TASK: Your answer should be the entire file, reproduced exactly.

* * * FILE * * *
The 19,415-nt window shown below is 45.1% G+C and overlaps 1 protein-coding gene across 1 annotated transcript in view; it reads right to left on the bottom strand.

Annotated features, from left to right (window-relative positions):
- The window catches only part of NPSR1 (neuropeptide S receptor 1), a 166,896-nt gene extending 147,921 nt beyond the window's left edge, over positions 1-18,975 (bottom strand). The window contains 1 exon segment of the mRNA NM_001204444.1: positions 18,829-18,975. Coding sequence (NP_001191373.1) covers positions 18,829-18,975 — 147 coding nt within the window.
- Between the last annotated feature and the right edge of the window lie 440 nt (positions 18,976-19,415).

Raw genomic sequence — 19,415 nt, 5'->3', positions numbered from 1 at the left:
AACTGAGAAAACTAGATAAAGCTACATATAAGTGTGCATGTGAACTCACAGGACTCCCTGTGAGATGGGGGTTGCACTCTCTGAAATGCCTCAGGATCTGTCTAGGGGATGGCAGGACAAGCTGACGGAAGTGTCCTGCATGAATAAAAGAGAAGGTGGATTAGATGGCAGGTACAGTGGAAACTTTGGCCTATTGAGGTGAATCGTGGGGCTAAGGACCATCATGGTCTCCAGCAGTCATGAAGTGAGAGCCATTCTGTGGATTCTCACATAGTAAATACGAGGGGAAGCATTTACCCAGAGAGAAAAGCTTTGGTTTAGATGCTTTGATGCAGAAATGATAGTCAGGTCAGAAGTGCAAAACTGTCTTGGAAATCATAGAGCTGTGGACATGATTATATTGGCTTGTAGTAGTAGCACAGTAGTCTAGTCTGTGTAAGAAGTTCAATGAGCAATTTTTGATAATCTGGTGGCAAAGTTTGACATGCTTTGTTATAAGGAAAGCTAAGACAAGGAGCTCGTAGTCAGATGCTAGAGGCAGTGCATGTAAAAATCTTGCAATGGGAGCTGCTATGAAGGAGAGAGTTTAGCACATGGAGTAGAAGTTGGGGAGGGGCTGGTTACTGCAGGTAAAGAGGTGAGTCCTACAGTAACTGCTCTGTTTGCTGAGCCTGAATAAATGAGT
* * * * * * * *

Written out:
The 19,415-nt window shown below is 45.1% G+C and overlaps 1 protein-coding gene across 1 annotated transcript in view; it reads right to left on the bottom strand.

Annotated features, from left to right (window-relative positions):
- The window catches only part of NPSR1 (neuropeptide S receptor 1), a 166,896-nt gene extending 147,921 nt beyond the window's left edge, over positions 1-18,975 (bottom strand). The window contains 1 exon segment of the mRNA NM_001204444.1: positions 18,829-18,975. Coding sequence (NP_001191373.1) covers positions 18,829-18,975 — 147 coding nt within the window.
- Between the last annotated feature and the right edge of the window lie 440 nt (positions 18,976-19,415).

Raw genomic sequence — 19,415 nt, 5'->3', positions numbered from 1 at the left:
AACTGAGAAAACTAGATAAAGCTACATATAAGTGTGCATGTGAACTCACAGGACTCCCTGTGAGATGGGGGTTGCACTCTCTGAAATGCCTCAGGATCTGTCTAGGGGATGGCAGGACAAGCTGACGGAAGTGTCCTGCATGAATAAAAGAGAAGGTGGATTAGATGGCAGGTACAGTGGAAACTTTGGCCTATTGAGGTGAATCGTGGGGCTAAGGACCATCATGGTCTCCAGCAGTCATGAAGTGAGAGCCATTCTGTGGATTCTCACATAGTAAATACGAGGGGAAGCATTTACCCAGAGAGAAAAGCTTTGGTTTAGATGCTTTGATGCAGAAATGATAGTCAGGTCAGAAGTGCAAAACTGTCTTGGAAATCATAGAGCTGTGGACATGATTATATTGGCTTGTAGTAGTAGCACAGTAGTCTAGTCTGTGTAAGAAGTTCAATGAGCAATTTTTGATAATCTGGTGGCAAAGTTTGACATGCTTTGTTATAAGGAAAGCTAAGACAAGGAGCTCGTAGTCAGATGCTAGAGGCAGTGCATGTAAAAATCTTGCAATGGGAGCTGCTATGAAGGAGAGAGTTTAGCACATGGAGTAGAAGTTGGGGAGGGGCTGGTTACTGCAGGTAAAGAGGTGAGTCCTACAGTAACTGCTCTGTTTGCTGAGCCTGAATAAATGAGT